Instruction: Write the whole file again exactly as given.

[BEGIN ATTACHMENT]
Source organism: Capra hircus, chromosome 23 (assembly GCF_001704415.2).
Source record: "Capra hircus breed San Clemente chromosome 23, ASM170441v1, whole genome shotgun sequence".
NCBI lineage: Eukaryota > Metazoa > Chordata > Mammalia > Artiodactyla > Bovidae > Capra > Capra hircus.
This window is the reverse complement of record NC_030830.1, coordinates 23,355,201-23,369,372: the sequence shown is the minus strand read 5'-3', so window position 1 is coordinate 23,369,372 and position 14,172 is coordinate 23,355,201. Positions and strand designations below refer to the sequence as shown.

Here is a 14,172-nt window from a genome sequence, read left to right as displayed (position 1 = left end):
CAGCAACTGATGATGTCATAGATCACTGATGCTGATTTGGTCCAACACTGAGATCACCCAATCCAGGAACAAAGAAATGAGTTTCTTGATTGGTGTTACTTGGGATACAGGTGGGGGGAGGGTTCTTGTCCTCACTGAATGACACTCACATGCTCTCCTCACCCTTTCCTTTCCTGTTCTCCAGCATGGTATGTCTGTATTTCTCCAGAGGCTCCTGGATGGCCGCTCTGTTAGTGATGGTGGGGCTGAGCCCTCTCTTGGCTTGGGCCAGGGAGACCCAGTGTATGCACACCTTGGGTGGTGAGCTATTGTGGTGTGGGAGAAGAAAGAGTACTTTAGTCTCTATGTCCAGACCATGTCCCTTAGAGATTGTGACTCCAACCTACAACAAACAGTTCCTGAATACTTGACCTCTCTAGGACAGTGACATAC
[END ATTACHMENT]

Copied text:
Source organism: Capra hircus, chromosome 23 (assembly GCF_001704415.2).
Source record: "Capra hircus breed San Clemente chromosome 23, ASM170441v1, whole genome shotgun sequence".
NCBI lineage: Eukaryota > Metazoa > Chordata > Mammalia > Artiodactyla > Bovidae > Capra > Capra hircus.
This window is the reverse complement of record NC_030830.1, coordinates 23,355,201-23,369,372: the sequence shown is the minus strand read 5'-3', so window position 1 is coordinate 23,369,372 and position 14,172 is coordinate 23,355,201. Positions and strand designations below refer to the sequence as shown.

Here is a 14,172-nt window from a genome sequence, read left to right as displayed (position 1 = left end):
CAGCAACTGATGATGTCATAGATCACTGATGCTGATTTGGTCCAACACTGAGATCACCCAATCCAGGAACAAAGAAATGAGTTTCTTGATTGGTGTTACTTGGGATACAGGTGGGGGGAGGGTTCTTGTCCTCACTGAATGACACTCACATGCTCTCCTCACCCTTTCCTTTCCTGTTCTCCAGCATGGTATGTCTGTATTTCTCCAGAGGCTCCTGGATGGCCGCTCTGTTAGTGATGGTGGGGCTGAGCCCTCTCTTGGCTTGGGCCAGGGAGACCCAGTGTATGCACACCTTGGGTGGTGAGCTATTGTGGTGTGGGAGAAGAAAGAGTACTTTAGTCTCTATGTCCAGACCATGTCCCTTAGAGATTGTGACTCCAACCTACAACAAACAGTTCCTGAATACTTGACCTCTCTAGGACAGTGACATAC